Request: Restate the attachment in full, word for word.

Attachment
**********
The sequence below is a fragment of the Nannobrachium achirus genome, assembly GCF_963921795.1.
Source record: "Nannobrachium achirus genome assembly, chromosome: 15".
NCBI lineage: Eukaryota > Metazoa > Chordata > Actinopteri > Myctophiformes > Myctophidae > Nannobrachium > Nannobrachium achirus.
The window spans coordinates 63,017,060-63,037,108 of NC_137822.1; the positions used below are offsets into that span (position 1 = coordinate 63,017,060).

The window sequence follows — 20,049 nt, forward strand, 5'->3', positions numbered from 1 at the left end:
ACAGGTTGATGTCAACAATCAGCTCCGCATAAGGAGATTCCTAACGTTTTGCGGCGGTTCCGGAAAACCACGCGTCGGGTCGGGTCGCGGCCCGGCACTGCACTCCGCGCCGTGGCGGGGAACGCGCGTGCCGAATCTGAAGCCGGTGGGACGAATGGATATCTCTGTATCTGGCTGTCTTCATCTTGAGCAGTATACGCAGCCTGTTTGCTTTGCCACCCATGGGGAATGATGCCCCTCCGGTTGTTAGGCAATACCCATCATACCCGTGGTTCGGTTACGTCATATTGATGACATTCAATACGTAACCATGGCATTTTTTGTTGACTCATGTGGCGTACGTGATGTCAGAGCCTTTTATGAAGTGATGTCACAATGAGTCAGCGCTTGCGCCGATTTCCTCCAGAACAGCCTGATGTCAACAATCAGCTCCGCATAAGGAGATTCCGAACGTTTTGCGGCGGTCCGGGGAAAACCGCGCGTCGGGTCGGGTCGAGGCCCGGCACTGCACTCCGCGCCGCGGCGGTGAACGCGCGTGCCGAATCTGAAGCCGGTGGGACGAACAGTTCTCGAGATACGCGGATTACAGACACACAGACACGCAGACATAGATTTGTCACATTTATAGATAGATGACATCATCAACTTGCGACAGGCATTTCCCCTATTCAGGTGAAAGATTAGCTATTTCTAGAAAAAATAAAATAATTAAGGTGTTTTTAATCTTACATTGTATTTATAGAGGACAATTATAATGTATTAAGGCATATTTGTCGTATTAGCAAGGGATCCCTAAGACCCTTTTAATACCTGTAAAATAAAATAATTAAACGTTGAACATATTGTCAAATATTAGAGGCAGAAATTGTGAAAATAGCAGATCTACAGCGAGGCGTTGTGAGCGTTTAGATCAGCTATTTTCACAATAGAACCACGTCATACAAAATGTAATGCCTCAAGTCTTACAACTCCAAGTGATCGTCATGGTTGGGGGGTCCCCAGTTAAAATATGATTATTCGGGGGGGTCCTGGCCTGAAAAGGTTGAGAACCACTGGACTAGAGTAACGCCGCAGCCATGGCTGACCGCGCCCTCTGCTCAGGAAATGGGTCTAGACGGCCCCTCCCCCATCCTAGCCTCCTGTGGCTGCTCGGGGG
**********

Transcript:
The sequence below is a fragment of the Nannobrachium achirus genome, assembly GCF_963921795.1.
Source record: "Nannobrachium achirus genome assembly, chromosome: 15".
NCBI lineage: Eukaryota > Metazoa > Chordata > Actinopteri > Myctophiformes > Myctophidae > Nannobrachium > Nannobrachium achirus.
The window spans coordinates 63,017,060-63,037,108 of NC_137822.1; the positions used below are offsets into that span (position 1 = coordinate 63,017,060).

The window sequence follows — 20,049 nt, forward strand, 5'->3', positions numbered from 1 at the left end:
ACAGGTTGATGTCAACAATCAGCTCCGCATAAGGAGATTCCTAACGTTTTGCGGCGGTTCCGGAAAACCACGCGTCGGGTCGGGTCGCGGCCCGGCACTGCACTCCGCGCCGTGGCGGGGAACGCGCGTGCCGAATCTGAAGCCGGTGGGACGAATGGATATCTCTGTATCTGGCTGTCTTCATCTTGAGCAGTATACGCAGCCTGTTTGCTTTGCCACCCATGGGGAATGATGCCCCTCCGGTTGTTAGGCAATACCCATCATACCCGTGGTTCGGTTACGTCATATTGATGACATTCAATACGTAACCATGGCATTTTTTGTTGACTCATGTGGCGTACGTGATGTCAGAGCCTTTTATGAAGTGATGTCACAATGAGTCAGCGCTTGCGCCGATTTCCTCCAGAACAGCCTGATGTCAACAATCAGCTCCGCATAAGGAGATTCCGAACGTTTTGCGGCGGTCCGGGGAAAACCGCGCGTCGGGTCGGGTCGAGGCCCGGCACTGCACTCCGCGCCGCGGCGGTGAACGCGCGTGCCGAATCTGAAGCCGGTGGGACGAACAGTTCTCGAGATACGCGGATTACAGACACACAGACACGCAGACATAGATTTGTCACATTTATAGATAGATGACATCATCAACTTGCGACAGGCATTTCCCCTATTCAGGTGAAAGATTAGCTATTTCTAGAAAAAATAAAATAATTAAGGTGTTTTTAATCTTACATTGTATTTATAGAGGACAATTATAATGTATTAAGGCATATTTGTCGTATTAGCAAGGGATCCCTAAGACCCTTTTAATACCTGTAAAATAAAATAATTAAACGTTGAACATATTGTCAAATATTAGAGGCAGAAATTGTGAAAATAGCAGATCTACAGCGAGGCGTTGTGAGCGTTTAGATCAGCTATTTTCACAATAGAACCACGTCATACAAAATGTAATGCCTCAAGTCTTACAACTCCAAGTGATCGTCATGGTTGGGGGGTCCCCAGTTAAAATATGATTATTCGGGGGGGTCCTGGCCTGAAAAGGTTGAGAACCACTGGACTAGAGTAACGCCGCAGCCATGGCTGACCGCGCCCTCTGCTCAGGAAATGGGTCTAGACGGCCCCTCCCCCATCCTAGCCTCCTGTGGCTGCTCGGGGG